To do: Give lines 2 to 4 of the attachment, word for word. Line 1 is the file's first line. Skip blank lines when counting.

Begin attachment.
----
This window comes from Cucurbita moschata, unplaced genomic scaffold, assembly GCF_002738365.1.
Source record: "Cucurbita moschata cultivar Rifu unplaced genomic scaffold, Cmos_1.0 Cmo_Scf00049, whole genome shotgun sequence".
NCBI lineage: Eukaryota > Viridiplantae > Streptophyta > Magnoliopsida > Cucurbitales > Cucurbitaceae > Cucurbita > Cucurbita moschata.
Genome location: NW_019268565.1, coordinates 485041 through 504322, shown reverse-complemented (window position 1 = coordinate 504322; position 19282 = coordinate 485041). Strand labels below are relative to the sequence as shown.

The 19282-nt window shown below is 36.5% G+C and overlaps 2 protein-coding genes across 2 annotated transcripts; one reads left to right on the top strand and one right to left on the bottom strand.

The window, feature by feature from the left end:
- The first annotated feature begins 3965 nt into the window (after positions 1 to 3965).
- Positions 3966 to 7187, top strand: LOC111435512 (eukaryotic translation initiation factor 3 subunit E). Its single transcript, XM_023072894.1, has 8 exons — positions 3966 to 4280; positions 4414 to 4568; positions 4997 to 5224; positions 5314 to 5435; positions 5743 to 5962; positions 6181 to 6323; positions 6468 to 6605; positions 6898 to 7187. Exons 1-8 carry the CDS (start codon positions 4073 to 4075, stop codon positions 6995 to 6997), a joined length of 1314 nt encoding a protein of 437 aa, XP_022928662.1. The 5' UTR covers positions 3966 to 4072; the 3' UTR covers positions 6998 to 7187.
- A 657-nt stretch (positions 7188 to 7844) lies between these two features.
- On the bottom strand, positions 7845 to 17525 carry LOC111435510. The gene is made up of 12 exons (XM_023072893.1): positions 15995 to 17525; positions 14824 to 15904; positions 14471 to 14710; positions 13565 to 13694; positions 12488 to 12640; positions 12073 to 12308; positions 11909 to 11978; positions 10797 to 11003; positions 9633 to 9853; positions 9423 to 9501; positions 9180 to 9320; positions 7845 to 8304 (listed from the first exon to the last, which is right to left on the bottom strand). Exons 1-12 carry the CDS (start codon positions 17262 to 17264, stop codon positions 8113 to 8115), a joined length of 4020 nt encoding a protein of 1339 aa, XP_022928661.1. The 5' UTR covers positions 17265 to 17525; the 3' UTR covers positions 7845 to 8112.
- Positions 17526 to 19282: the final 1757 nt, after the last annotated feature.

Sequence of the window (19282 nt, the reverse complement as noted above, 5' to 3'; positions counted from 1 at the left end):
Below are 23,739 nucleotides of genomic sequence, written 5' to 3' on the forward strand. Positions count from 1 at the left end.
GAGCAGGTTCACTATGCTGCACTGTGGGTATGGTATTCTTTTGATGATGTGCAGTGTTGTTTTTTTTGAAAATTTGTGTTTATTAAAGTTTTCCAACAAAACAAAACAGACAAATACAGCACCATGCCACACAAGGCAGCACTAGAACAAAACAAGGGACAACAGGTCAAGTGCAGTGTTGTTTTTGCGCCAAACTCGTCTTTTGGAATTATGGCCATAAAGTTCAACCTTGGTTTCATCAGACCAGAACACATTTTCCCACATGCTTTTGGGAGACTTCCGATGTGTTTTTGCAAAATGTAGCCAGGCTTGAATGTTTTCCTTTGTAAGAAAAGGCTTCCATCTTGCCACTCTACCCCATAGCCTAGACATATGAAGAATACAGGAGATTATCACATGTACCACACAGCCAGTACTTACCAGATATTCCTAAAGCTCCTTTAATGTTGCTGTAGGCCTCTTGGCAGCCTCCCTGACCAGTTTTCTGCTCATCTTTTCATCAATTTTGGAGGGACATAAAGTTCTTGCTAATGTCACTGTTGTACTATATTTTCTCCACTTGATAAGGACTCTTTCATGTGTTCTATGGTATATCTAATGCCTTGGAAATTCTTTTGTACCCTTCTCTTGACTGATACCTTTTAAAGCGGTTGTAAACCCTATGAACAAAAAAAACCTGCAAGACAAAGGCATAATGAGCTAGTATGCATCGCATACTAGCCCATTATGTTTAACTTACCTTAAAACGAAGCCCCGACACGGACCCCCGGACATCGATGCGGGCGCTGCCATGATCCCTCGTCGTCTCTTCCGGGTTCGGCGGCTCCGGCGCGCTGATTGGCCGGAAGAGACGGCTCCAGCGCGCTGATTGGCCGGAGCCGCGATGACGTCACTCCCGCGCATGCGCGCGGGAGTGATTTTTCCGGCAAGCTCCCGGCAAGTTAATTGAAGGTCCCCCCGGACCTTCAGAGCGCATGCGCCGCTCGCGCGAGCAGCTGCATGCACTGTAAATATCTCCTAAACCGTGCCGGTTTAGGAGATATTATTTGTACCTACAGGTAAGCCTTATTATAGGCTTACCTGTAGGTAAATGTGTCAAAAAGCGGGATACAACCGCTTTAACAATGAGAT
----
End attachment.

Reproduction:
Source record: "Cucurbita moschata cultivar Rifu unplaced genomic scaffold, Cmos_1.0 Cmo_Scf00049, whole genome shotgun sequence".
NCBI lineage: Eukaryota > Viridiplantae > Streptophyta > Magnoliopsida > Cucurbitales > Cucurbitaceae > Cucurbita > Cucurbita moschata.
Genome location: NW_019268565.1, coordinates 485041 through 504322, shown reverse-complemented (window position 1 = coordinate 504322; position 19282 = coordinate 485041). Strand labels below are relative to the sequence as shown.